Health and well-being in BREEAM!
Health and well-being is highly desired in buildings. It promotes the quality of life and also reduction of energy consumption. In BREEAM (UK) certification for homes the focus is on the following scoring: energy, material and health & well-being. Health & well-being is all about daylighting, accoustic insulation and availability of private space in building design.
This issue promotes the construction of homes that are accessible and easily adaptable to meet the changing the needs of current and future occupants. Lifetime homes were developed by the Habinteg Housing Association by Joseph Rowntree Foundation and the Helen Hamlyn Foundation in the early 1990’s. The code incorporates 16 design features that create a flexible blueprint for accessible and adaptable housing for the occupants. The purpose of this Code is not to deliver housing for designed for wheelchairs but a wide population (inclusive of aged people) to enable everyone to participate equally and independently in everyday activities.
Lifetime homes criteria!
- Where there is car parking adjacent to the home, it should be capable of enlargement to attain 3 300 mm width.
- The distance from the car parking space to the home should be kept to a minimum and should be level or gently sloping.
- The approach to all entrances should be level or gently sloping.
- All entrances should: be illuminated, have level access over the threshold and have a covered main entrance.
- Where homes are reached by a lift, it should be fully accessible.
- The width of the doorways should conform to 750 mm or wider and hallways be 900 mm or wider
- There should be space for turning a wheelchair in dining areas and living rooms and adequate circulation space for wheelchairs elsewhere.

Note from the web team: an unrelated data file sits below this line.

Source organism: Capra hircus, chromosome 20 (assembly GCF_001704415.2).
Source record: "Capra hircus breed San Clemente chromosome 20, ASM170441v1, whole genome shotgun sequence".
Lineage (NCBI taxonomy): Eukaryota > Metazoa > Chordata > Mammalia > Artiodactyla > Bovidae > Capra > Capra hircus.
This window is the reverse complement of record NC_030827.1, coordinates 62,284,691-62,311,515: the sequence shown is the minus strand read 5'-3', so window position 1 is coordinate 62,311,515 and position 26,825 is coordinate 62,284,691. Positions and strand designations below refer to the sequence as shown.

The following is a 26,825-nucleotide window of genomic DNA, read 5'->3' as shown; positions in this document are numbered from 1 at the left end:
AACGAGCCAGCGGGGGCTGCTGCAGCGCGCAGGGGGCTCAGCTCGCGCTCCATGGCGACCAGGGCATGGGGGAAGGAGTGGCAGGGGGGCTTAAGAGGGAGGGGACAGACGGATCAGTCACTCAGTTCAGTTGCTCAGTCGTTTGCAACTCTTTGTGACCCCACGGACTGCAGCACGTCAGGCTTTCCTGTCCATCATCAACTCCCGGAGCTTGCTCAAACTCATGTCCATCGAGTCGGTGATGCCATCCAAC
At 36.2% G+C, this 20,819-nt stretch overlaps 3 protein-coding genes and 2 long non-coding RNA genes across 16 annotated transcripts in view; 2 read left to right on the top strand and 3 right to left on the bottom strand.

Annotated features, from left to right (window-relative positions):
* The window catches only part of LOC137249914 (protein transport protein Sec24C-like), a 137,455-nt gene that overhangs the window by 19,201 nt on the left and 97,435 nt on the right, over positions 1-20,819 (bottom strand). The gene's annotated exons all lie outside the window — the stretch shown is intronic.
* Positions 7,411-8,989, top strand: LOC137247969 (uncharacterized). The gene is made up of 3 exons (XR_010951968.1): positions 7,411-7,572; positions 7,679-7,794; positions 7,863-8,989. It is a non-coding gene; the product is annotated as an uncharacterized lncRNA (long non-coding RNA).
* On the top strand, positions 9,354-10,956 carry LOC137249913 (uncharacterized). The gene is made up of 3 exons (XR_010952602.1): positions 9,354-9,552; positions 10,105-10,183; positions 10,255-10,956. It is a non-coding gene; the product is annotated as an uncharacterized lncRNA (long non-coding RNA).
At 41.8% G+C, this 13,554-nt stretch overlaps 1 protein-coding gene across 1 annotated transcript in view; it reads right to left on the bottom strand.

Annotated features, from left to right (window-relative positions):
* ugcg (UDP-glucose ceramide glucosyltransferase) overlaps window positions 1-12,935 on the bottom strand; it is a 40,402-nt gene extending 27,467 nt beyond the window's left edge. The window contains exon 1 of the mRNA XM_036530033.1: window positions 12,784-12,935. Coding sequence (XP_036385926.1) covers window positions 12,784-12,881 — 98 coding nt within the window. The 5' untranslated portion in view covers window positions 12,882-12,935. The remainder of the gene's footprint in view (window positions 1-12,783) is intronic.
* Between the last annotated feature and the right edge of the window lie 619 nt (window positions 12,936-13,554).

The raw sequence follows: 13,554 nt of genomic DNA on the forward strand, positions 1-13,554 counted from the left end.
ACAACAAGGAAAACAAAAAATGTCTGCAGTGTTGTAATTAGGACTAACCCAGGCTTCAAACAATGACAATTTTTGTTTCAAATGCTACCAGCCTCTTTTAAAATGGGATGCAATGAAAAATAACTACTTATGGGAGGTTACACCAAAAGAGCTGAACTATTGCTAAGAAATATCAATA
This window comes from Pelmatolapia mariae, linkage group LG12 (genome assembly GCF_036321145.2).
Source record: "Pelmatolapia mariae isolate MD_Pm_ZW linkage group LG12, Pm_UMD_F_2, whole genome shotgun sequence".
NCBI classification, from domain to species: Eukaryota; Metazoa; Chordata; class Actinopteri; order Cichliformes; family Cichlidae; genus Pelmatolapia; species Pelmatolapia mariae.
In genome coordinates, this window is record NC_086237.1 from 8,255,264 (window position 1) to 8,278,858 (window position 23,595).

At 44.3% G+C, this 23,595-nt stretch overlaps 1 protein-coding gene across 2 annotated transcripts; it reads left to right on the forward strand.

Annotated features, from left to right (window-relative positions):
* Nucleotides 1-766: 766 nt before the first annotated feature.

- The living room should be at entrance level.
- In houses of two or more storeys, there should be space on the entrance level that could be used as a convenient bed-space.
- There should be: a) A wheelchair accessible entrance level WC, with b) Drainage provision enabling a shower to be fitted in the future.
- Walls in bathrooms and toilets should be capable of taking adaptations such as handrails.
- The design should incorporate: a. provision of a stair lift, b. a suitably identified space for a through-the-floor lift from the ground to the first floor, for
example to a bedroom next to a bathroom.
- The design should provide a reasonable route for a potential hoist from a main bedroom to the bathroom.
- The bathroom should be designed to incorporate ease of access to the bath, WC and wash basin.
- Living room window glazing should begin at 800 mm or lower and windows should be easy to open/operate.
- Switches, sockets, ventilation and service controls should be at a height usable by all (i.e. between 450 and 1 200 mm from the floor).
More info about sustainability in BREEAM and lifetime homes!
Further details on requirements can be obtained from lifetimehomes.org.uk.